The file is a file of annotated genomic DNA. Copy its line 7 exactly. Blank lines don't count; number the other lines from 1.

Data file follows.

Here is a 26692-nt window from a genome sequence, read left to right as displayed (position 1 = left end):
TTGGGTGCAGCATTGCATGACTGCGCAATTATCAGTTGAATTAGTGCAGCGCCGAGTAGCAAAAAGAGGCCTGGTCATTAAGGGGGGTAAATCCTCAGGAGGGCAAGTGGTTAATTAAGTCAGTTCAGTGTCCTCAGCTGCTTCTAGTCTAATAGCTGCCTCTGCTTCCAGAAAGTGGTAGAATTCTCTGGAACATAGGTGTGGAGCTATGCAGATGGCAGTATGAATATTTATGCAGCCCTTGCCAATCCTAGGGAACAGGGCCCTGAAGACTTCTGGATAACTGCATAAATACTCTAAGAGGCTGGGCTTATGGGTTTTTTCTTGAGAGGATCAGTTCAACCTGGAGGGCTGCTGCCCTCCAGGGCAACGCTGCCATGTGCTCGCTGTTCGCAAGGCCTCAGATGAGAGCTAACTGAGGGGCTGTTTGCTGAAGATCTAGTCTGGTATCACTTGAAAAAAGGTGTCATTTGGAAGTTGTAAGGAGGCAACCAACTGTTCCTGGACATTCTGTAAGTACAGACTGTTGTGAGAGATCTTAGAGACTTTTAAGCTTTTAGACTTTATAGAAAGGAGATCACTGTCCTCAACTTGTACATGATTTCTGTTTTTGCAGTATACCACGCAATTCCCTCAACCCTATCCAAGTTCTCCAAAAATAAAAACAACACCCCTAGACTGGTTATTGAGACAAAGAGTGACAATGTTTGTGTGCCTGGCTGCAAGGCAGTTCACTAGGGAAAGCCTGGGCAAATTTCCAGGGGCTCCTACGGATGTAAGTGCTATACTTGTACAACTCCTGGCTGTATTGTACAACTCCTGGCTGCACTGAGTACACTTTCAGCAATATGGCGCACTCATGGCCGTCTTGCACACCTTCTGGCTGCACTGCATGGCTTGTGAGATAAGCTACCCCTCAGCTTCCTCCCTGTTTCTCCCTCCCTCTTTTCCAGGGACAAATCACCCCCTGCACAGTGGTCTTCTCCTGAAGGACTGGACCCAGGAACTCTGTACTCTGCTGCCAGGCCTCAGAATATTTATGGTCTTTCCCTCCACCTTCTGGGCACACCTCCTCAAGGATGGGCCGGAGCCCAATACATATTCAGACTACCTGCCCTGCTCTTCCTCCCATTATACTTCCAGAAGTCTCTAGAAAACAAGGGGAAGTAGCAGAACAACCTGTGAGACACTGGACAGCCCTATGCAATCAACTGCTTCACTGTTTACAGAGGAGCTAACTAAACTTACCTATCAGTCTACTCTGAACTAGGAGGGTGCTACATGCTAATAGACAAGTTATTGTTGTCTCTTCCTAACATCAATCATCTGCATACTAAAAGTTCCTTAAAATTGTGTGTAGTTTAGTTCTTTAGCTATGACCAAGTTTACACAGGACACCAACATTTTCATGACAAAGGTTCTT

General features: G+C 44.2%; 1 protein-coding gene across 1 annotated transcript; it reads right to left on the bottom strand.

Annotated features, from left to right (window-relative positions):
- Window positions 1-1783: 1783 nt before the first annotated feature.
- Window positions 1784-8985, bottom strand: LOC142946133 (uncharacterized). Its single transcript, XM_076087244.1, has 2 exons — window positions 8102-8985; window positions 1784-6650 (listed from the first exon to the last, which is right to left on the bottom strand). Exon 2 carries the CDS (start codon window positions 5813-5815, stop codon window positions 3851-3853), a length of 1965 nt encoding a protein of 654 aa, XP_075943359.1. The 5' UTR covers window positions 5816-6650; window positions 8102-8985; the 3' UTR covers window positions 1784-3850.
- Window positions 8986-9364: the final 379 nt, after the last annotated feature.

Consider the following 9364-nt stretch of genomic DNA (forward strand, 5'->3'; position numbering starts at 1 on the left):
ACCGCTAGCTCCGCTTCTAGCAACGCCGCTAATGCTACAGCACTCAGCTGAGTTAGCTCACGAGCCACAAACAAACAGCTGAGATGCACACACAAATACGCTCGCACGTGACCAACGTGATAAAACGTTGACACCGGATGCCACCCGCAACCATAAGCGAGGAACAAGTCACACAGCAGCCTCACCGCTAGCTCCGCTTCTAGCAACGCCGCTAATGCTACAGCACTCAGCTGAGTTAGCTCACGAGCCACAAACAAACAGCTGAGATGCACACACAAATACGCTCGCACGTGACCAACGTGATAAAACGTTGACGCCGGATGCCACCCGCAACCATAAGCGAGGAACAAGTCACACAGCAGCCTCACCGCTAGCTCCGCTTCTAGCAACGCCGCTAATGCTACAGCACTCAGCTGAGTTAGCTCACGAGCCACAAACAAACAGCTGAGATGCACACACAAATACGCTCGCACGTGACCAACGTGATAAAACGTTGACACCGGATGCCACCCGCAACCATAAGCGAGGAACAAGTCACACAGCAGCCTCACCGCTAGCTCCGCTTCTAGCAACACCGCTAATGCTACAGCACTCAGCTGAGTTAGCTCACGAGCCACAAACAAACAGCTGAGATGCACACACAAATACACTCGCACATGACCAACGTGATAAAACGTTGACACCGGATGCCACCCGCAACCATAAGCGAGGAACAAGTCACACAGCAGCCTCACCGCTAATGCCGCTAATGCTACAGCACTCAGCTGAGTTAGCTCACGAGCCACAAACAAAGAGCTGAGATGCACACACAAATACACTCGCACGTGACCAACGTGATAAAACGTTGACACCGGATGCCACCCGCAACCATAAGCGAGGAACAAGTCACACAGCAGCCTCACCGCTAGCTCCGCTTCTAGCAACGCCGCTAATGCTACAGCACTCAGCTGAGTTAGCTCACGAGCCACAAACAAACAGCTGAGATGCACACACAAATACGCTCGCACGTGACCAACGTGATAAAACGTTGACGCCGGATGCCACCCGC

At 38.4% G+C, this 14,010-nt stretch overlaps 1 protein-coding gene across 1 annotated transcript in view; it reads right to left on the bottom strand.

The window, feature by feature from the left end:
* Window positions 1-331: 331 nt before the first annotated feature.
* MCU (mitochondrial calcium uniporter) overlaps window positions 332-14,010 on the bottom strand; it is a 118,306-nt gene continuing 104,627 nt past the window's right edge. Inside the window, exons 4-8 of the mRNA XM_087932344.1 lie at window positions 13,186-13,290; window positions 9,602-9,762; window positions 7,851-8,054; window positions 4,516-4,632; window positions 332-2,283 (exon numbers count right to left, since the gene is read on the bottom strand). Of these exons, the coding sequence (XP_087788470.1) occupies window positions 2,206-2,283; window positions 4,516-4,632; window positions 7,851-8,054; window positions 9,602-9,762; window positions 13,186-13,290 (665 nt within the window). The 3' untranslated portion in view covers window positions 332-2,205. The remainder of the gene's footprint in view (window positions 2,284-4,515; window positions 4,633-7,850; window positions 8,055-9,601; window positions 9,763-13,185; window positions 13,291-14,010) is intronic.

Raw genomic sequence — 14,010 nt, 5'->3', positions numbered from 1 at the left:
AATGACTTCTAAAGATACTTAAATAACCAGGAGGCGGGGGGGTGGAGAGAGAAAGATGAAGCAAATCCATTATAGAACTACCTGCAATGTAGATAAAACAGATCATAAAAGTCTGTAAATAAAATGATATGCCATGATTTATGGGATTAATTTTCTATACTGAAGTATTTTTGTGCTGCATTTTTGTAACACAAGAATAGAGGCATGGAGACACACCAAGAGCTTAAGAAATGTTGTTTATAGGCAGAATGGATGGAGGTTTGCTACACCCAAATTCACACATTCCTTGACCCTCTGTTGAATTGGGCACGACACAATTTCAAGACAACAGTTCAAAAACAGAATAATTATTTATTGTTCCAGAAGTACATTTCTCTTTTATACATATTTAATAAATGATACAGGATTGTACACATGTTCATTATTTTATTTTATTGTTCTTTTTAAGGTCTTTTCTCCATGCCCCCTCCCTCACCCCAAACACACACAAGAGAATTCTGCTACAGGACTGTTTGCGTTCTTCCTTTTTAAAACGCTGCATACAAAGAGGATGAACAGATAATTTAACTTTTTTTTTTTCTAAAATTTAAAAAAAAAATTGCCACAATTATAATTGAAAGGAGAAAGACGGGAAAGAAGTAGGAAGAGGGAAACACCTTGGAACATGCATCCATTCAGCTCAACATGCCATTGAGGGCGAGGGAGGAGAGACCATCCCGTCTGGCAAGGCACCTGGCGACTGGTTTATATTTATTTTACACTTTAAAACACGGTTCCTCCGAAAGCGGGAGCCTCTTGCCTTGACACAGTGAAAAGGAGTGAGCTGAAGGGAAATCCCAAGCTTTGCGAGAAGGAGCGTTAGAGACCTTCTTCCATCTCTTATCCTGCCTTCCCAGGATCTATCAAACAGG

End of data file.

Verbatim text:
- Window positions 8986-9364: the final 379 nt, after the last annotated feature.